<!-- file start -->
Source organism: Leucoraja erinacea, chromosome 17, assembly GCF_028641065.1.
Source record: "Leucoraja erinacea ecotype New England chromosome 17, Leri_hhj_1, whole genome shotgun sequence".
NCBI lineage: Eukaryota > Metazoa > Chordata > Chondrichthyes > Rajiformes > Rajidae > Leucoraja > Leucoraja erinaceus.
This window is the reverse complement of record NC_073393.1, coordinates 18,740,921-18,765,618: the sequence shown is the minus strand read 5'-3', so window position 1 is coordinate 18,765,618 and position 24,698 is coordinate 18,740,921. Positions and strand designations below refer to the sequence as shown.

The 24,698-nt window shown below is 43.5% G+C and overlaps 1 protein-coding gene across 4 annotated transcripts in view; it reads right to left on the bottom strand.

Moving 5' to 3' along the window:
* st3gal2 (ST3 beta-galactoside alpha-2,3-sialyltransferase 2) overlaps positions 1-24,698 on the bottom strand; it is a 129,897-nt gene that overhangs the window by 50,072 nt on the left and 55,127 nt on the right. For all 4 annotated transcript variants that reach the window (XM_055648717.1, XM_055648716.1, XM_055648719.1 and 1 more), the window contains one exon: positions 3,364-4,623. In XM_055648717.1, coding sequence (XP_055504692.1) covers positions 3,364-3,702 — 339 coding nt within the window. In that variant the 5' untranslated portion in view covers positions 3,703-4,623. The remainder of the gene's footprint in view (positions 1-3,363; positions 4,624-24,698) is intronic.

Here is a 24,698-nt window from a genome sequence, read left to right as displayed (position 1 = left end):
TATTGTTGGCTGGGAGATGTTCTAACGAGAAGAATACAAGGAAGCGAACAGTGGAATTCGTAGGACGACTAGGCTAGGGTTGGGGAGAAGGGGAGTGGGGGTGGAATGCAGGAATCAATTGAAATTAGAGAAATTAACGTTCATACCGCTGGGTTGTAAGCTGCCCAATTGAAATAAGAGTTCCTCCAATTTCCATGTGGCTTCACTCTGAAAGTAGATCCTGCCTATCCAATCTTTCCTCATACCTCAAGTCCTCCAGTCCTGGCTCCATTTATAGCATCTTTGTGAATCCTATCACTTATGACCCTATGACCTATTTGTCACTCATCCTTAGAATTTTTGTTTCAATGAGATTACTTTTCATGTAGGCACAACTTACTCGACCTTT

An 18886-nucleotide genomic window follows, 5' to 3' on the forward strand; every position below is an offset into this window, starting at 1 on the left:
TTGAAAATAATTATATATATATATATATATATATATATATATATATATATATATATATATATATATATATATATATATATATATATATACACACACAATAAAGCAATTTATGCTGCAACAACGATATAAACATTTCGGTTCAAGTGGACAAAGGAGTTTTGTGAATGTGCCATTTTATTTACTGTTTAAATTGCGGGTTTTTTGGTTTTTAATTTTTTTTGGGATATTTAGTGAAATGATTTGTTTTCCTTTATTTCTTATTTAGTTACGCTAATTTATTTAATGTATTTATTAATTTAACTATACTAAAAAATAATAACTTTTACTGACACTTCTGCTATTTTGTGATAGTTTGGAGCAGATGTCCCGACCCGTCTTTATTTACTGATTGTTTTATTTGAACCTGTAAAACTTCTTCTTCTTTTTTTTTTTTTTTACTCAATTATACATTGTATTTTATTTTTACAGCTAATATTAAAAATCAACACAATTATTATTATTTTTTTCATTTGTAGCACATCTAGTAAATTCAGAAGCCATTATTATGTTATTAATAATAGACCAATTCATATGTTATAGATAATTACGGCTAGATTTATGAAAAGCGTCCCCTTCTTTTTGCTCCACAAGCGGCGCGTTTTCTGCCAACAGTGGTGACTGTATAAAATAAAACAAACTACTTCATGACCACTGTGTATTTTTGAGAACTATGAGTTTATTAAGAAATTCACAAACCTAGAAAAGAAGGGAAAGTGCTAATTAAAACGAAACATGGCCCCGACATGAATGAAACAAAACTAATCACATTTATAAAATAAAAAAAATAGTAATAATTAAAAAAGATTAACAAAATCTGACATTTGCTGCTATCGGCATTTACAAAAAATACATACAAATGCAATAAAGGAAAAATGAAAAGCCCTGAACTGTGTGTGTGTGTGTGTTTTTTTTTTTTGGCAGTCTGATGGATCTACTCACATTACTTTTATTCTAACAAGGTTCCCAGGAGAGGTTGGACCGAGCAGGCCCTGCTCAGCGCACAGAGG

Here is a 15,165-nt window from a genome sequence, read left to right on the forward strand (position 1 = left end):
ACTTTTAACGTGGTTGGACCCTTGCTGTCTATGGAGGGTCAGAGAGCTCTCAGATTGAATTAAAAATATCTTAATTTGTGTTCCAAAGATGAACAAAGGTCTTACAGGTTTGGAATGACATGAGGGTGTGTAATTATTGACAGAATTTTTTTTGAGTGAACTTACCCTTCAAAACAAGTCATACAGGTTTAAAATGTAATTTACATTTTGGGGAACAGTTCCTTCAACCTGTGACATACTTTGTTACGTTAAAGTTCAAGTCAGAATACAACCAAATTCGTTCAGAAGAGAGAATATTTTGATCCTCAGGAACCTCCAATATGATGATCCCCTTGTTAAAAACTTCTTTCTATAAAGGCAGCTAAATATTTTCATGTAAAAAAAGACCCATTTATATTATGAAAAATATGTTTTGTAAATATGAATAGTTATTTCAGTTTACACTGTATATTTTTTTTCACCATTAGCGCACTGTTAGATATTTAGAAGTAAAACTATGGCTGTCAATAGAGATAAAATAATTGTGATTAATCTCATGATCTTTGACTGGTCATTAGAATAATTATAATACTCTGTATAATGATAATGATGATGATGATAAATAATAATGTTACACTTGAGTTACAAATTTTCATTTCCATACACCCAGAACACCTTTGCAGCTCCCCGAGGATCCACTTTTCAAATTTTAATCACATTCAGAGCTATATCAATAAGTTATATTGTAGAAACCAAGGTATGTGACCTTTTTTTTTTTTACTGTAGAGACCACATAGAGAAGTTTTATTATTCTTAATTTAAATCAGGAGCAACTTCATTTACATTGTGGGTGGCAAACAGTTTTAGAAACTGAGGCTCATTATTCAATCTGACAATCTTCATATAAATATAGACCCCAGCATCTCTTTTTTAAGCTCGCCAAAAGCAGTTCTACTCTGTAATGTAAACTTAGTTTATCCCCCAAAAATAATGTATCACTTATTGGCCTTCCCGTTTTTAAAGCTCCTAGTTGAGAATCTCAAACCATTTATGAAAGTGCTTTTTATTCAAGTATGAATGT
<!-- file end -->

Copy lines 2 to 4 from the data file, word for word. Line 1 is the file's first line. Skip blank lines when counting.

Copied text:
Source record: "Leucoraja erinacea ecotype New England chromosome 17, Leri_hhj_1, whole genome shotgun sequence".
NCBI lineage: Eukaryota > Metazoa > Chordata > Chondrichthyes > Rajiformes > Rajidae > Leucoraja > Leucoraja erinaceus.
This window is the reverse complement of record NC_073393.1, coordinates 18,740,921-18,765,618: the sequence shown is the minus strand read 5'-3', so window position 1 is coordinate 18,765,618 and position 24,698 is coordinate 18,740,921. Positions and strand designations below refer to the sequence as shown.